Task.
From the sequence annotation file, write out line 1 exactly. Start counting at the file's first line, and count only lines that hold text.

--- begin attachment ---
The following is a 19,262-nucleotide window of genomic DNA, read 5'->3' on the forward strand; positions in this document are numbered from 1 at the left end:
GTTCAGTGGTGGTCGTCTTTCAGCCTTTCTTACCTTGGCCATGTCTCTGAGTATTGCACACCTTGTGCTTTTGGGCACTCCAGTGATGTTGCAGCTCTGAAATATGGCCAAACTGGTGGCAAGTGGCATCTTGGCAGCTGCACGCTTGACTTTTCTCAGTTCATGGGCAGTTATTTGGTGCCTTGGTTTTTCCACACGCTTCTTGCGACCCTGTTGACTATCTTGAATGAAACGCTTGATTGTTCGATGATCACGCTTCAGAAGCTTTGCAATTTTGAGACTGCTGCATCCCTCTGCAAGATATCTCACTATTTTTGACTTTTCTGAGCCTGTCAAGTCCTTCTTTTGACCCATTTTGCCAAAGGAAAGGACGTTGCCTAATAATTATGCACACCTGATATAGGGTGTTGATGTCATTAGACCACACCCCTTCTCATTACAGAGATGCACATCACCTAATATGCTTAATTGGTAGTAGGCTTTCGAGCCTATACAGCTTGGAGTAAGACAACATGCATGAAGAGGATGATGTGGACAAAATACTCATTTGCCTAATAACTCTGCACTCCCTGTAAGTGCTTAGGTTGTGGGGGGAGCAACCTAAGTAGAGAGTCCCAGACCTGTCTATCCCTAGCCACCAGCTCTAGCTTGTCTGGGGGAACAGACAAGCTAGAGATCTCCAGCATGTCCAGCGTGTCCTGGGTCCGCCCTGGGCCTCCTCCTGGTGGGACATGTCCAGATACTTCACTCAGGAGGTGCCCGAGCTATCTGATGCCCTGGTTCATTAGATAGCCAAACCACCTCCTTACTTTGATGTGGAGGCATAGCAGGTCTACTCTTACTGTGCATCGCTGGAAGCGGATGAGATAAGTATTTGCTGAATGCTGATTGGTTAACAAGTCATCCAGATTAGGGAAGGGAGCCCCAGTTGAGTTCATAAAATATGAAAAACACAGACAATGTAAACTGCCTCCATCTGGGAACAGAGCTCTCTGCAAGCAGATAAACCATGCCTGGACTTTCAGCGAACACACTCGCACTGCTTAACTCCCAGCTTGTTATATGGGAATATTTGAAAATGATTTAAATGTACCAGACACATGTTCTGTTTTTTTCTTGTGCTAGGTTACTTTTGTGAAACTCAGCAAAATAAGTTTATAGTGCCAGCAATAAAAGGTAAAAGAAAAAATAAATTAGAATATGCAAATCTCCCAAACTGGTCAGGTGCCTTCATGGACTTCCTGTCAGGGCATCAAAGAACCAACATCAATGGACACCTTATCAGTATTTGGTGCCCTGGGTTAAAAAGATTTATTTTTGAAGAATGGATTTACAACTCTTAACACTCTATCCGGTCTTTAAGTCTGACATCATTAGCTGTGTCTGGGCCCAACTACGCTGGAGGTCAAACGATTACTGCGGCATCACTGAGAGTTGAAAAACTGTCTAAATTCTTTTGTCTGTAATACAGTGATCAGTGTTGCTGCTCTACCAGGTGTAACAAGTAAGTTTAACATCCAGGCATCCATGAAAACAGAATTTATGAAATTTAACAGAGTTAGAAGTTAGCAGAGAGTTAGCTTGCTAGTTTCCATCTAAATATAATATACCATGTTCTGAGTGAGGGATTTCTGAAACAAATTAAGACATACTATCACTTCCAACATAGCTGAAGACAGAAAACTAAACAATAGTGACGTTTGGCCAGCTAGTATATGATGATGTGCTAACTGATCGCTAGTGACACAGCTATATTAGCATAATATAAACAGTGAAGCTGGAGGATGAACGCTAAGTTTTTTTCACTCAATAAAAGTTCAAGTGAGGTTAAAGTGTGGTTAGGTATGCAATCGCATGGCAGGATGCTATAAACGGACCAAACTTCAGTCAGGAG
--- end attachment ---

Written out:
The following is a 19,262-nucleotide window of genomic DNA, read 5'->3' on the forward strand; positions in this document are numbered from 1 at the left end: